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Congestion Pricing

Will Metro Rue the Day It Decided to Require Transponders for ExpressLanes Access

A banner from The Transit Coalition's ##"We Want Toll Lanes Done Right"## page for the I-91 in the Inland Empire.

On November 10, the I-110 ExpressLanes, a type of "congestion pricing" or HOT Lane System, will open on the I-110 from just South of the 91 Freeway going north all the way to just South of the I-10. Early next year, the similar lanes will open on the I-10. In both cases, single-occupancy vehicles will be allowed into what are currently high occupancy or low-emission vehicle lanes (HOV Lanes) for a small cost per mile which will vary pending congestion conditions. If there is too much congestion in the ExpressLane, then it will be closed to all but the carpoolers.

"Everywhere it's been tried, congestion has gone down," Mayor Villaraigosa told Streetsblog in our July interview when discussing Metro's ExpressLanes plan. The Mayor also pointed to the over $200 million Metro received to be a test case for HOV to HOT lane conversion that allowed Metro to refurbish the El Monte transit center, increase bus access along the corridor, purchase 100 new vans for its van pool program, and a laundry list of other improvements.

Yet, many in the transit community fear the coming ExpressLanes, worrying that a "less than smooth" implementation could set the idea of road pricing back a generation in L.A. County.

Nicholas Ventrone, with The Transit Coalition, is one of those that is worried. He warns that by requiring anyone that uses the ExpressLanes, even those doing so "for free" because of a carpool, to have a transponder; Metro is creating an unnecessary layer of bureaucracy and undermining support for the project.

"HOT Lanes certainly need to be well enforced to keep violations at a minimum; however creating a 'Nanny Lane' system discourages ridesharing," argues Ventrone. "Mandating carpools to register for a FasTrak account creates a bureaucratic transportation system and expands unnecessary government control over the public."

FasTrak is the company that will collect tolls for Metro through the transponder system.

In addition to requiring a transponder for carpools to enter the lane, there is a monthly charge to have a transponder unless you ride in the ExpressLanes four times per month. Others, including the Sierra Club, worry that the requirement will kill casual carpooling. A faster trip is a solid reason to choose a carpool, but there are few people who will purchase a transponder for a family trip to Disney Land or for the Dodgers vs Angels annual "Freeway Series."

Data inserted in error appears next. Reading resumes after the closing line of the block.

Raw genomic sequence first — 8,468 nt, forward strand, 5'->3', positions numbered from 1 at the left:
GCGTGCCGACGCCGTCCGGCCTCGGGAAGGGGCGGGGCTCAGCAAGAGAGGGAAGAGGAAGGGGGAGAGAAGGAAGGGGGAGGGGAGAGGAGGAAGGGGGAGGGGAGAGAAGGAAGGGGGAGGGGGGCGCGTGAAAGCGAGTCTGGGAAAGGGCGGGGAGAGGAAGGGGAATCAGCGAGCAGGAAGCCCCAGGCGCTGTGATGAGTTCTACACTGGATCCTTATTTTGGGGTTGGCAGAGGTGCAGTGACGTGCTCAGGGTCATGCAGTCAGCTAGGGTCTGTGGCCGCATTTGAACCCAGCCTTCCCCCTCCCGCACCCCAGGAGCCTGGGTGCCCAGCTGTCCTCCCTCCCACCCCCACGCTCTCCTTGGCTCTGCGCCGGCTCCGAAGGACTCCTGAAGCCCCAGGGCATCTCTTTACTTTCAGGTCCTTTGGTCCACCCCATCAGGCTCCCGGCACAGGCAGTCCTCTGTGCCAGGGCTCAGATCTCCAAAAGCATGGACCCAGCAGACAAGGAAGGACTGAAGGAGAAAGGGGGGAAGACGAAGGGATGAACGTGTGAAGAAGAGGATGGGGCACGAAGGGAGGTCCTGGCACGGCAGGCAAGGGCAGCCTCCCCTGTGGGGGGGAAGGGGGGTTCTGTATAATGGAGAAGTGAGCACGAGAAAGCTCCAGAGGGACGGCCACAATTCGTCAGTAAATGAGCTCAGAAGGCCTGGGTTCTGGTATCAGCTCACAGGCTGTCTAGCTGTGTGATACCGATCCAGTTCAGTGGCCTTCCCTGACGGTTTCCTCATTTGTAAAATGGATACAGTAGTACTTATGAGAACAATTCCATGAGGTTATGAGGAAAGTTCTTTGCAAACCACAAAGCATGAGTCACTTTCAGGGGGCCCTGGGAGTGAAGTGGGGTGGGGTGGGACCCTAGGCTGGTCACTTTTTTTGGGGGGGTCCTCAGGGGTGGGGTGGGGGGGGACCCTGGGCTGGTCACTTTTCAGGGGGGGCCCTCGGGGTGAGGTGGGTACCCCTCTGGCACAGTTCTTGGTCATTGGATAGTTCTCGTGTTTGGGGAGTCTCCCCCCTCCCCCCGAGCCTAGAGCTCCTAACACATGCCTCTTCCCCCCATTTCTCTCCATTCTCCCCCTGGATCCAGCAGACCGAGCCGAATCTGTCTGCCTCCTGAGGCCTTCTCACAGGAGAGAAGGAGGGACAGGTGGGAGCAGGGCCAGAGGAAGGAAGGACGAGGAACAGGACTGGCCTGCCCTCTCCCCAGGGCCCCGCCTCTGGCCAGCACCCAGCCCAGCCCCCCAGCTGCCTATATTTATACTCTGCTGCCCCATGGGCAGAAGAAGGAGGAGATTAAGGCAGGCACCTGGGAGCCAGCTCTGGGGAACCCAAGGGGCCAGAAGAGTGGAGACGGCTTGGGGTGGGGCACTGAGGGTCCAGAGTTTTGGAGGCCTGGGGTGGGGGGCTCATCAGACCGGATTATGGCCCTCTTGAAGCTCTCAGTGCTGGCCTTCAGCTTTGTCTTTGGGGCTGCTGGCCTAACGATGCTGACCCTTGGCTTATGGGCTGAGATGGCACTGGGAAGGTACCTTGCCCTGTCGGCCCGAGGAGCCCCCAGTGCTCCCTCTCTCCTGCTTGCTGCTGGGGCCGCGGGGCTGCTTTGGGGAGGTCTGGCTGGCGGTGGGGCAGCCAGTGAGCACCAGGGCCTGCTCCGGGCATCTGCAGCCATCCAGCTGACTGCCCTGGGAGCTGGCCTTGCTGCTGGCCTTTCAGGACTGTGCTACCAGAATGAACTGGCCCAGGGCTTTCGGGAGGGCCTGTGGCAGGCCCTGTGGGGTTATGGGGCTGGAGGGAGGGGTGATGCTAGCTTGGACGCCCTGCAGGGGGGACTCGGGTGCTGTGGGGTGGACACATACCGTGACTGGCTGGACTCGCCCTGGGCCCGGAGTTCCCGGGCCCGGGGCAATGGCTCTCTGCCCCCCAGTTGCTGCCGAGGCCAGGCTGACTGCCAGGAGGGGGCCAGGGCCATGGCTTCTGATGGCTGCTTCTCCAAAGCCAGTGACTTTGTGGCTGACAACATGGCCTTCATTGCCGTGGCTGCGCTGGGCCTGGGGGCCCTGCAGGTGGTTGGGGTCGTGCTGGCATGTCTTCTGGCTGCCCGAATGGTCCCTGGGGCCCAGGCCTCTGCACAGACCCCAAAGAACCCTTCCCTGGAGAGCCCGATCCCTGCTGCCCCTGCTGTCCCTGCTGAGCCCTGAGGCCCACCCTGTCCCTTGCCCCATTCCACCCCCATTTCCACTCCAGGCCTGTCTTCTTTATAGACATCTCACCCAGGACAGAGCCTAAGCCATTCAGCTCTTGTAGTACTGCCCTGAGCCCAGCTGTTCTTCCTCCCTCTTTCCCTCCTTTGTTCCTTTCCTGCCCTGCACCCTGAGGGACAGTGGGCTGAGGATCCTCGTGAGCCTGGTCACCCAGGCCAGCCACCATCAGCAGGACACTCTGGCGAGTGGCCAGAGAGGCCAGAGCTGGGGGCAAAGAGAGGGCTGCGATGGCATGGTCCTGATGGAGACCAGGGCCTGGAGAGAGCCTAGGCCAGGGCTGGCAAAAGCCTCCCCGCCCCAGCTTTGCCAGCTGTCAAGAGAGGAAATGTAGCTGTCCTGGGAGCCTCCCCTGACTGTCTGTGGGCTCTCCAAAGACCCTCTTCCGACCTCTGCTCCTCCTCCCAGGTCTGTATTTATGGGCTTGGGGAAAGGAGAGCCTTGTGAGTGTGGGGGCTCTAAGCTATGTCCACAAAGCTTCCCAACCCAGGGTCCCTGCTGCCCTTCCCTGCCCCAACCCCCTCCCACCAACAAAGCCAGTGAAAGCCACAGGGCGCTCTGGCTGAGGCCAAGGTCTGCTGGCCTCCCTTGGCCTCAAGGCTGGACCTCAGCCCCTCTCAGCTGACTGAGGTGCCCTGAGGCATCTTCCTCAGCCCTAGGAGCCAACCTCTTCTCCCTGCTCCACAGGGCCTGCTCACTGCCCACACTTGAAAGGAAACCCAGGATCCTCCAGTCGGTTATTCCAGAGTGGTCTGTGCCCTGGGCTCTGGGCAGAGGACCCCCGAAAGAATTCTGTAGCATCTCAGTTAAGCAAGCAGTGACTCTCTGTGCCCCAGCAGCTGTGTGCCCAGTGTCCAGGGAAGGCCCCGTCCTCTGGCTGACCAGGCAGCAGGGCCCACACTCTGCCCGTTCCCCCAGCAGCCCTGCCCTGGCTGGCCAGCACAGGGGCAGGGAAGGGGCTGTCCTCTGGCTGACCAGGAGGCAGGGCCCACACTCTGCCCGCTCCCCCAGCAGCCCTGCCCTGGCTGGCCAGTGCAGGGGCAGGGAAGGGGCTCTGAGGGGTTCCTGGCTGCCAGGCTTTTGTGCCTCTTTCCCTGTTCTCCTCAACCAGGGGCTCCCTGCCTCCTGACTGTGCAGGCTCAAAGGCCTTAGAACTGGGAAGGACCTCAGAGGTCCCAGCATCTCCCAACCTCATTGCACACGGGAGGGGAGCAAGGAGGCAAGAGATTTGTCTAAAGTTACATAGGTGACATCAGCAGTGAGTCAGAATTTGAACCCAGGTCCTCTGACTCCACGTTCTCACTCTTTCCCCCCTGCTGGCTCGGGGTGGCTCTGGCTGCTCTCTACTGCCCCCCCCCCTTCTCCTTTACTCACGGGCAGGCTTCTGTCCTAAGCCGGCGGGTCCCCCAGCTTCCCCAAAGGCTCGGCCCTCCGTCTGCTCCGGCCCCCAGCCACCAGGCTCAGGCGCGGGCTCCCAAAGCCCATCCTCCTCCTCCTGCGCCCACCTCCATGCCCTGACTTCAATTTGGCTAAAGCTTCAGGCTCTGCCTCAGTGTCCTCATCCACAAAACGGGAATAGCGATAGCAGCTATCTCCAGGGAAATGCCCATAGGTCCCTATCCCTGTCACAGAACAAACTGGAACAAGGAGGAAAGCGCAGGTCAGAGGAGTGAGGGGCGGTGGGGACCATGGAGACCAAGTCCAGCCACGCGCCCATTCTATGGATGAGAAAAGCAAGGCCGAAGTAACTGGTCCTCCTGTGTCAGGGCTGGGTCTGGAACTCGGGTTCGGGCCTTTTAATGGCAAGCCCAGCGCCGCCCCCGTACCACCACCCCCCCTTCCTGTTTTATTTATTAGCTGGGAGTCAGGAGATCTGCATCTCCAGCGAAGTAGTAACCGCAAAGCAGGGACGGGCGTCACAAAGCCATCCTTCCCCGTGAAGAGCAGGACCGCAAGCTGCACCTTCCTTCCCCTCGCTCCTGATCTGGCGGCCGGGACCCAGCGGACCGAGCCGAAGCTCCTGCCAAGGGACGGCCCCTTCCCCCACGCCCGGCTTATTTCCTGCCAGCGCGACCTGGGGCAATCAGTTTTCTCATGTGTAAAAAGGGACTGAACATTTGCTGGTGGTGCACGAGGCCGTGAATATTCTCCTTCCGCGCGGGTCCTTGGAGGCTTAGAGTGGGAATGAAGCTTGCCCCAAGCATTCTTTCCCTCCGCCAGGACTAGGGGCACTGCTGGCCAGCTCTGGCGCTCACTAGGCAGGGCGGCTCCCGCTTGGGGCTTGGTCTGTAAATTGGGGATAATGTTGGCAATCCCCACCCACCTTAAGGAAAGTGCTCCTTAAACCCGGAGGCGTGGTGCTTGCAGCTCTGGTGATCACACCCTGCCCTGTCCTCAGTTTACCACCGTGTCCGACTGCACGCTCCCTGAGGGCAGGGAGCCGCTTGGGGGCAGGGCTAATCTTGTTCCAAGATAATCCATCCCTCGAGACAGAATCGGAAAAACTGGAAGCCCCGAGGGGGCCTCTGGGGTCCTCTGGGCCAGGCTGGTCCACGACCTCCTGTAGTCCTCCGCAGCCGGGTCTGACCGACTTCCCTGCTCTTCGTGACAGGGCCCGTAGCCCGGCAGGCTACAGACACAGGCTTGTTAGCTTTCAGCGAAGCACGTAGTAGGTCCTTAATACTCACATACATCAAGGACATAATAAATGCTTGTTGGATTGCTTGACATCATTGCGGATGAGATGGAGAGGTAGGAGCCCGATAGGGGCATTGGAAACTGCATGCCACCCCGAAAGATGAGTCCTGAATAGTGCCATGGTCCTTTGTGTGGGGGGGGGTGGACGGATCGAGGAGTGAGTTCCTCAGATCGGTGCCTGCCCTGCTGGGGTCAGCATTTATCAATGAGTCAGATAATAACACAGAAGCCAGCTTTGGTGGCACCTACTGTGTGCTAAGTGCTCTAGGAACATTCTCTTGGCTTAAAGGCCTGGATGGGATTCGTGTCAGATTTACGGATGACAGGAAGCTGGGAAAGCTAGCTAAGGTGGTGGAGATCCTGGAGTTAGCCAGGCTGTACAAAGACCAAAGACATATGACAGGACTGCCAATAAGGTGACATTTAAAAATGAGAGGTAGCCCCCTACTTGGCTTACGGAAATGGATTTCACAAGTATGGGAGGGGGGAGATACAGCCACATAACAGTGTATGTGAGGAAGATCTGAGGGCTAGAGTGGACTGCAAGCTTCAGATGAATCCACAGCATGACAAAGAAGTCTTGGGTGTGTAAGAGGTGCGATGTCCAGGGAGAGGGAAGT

"Public officials need to encourage ride-sharing in the HOT lanes, not make it harder," he explains. "Free access to a dedicated lane on the freeway is advertised as an incentive to freely carpool. Registration requirements hamper that effort."

Ventrone, a supporter of congestion pricing, studied how congestion pricing is working in other cities around the country and discovered a correlation between transponder requirements and public support. He has compiled a list of studies on congestion pricing for The Transit Coalition's "We Want Toll Lanes Done Right" webpage.

Last November, InsiderAdvantage and WSB-TV commissioned a poll on attitudes towards congestion pricing programs in the greater Atlanta region. Nearly half of the region's commuters believe that the I-85 Express Lanes has made traffic worse for the corridor. To enter an Atlanta Express Lane, one must both have a transponder in their vehicle and register their trip ahead of time with information that includes the number of people in the car.  The I-85 is the least popular congestion priced road in the country, and it happens to have occurred in the area with the strictest transponder requirements.

Other studies point to a decrease in carpooling directly associated with an HOV to HOT conversion. A 2011 study by the University of California at Berkeley showed a marked decrease in carpooling when toll lanes were installed on the San Francisco - Oakland Bay Bridge. However, there was a reported 15% increase in transit usage. With the increase in buses and other transit infrastructure, Metro could be well-prepared to capture those willing to give transit commutes a second look.

In the end, the plan is for more and more L.A. County highways to have a congestion free, toll lane, option. “The goal is to one day have congestion pricing on all freeways. Studies show that it reduces congestion…but it’s a hard sell to people,” Villaraigosa told us in July.

The question is, with the transponder requirement, is Metro making the "hard sell" even harder.

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